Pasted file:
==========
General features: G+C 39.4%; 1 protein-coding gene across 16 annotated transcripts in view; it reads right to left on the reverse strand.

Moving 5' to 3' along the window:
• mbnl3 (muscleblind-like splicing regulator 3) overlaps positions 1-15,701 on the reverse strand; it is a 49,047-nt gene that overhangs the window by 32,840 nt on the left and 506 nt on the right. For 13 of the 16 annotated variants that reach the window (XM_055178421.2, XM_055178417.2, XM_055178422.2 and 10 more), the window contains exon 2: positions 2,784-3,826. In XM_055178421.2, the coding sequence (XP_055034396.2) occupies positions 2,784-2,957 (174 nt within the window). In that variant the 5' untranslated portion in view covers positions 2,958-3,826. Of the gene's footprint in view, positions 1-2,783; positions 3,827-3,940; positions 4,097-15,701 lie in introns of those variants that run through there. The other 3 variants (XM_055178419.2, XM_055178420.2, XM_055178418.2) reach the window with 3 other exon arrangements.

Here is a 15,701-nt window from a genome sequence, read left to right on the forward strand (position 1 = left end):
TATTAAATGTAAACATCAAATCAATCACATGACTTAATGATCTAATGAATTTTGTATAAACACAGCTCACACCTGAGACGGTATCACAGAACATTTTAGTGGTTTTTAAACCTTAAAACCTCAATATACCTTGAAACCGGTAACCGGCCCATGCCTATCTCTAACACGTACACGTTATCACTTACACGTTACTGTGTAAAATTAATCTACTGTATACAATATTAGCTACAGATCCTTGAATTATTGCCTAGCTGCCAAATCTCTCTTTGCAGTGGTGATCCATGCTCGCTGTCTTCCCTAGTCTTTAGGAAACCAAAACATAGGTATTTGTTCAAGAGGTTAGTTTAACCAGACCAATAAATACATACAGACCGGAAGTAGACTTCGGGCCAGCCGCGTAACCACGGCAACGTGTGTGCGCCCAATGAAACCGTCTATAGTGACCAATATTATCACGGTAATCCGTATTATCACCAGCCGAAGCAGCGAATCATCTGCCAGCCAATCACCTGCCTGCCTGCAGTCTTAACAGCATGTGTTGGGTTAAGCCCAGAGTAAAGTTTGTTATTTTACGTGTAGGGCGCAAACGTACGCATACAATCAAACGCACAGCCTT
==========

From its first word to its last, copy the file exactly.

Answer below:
General features: G+C 39.4%; 1 protein-coding gene across 16 annotated transcripts in view; it reads right to left on the reverse strand.

Moving 5' to 3' along the window:
• mbnl3 (muscleblind-like splicing regulator 3) overlaps positions 1-15,701 on the reverse strand; it is a 49,047-nt gene that overhangs the window by 32,840 nt on the left and 506 nt on the right. For 13 of the 16 annotated variants that reach the window (XM_055178421.2, XM_055178417.2, XM_055178422.2 and 10 more), the window contains exon 2: positions 2,784-3,826. In XM_055178421.2, the coding sequence (XP_055034396.2) occupies positions 2,784-2,957 (174 nt within the window). In that variant the 5' untranslated portion in view covers positions 2,958-3,826. Of the gene's footprint in view, positions 1-2,783; positions 3,827-3,940; positions 4,097-15,701 lie in introns of those variants that run through there. The other 3 variants (XM_055178419.2, XM_055178420.2, XM_055178418.2) reach the window with 3 other exon arrangements.

Here is a 15,701-nt window from a genome sequence, read left to right on the forward strand (position 1 = left end):
TATTAAATGTAAACATCAAATCAATCACATGACTTAATGATCTAATGAATTTTGTATAAACACAGCTCACACCTGAGACGGTATCACAGAACATTTTAGTGGTTTTTAAACCTTAAAACCTCAATATACCTTGAAACCGGTAACCGGCCCATGCCTATCTCTAACACGTACACGTTATCACTTACACGTTACTGTGTAAAATTAATCTACTGTATACAATATTAGCTACAGATCCTTGAATTATTGCCTAGCTGCCAAATCTCTCTTTGCAGTGGTGATCCATGCTCGCTGTCTTCCCTAGTCTTTAGGAAACCAAAACATAGGTATTTGTTCAAGAGGTTAGTTTAACCAGACCAATAAATACATACAGACCGGAAGTAGACTTCGGGCCAGCCGCGTAACCACGGCAACGTGTGTGCGCCCAATGAAACCGTCTATAGTGACCAATATTATCACGGTAATCCGTATTATCACCAGCCGAAGCAGCGAATCATCTGCCAGCCAATCACCTGCCTGCCTGCAGTCTTAACAGCATGTGTTGGGTTAAGCCCAGAGTAAAGTTTGTTATTTTACGTGTAGGGCGCAAACGTACGCATACAATCAAACGCACAGCCTT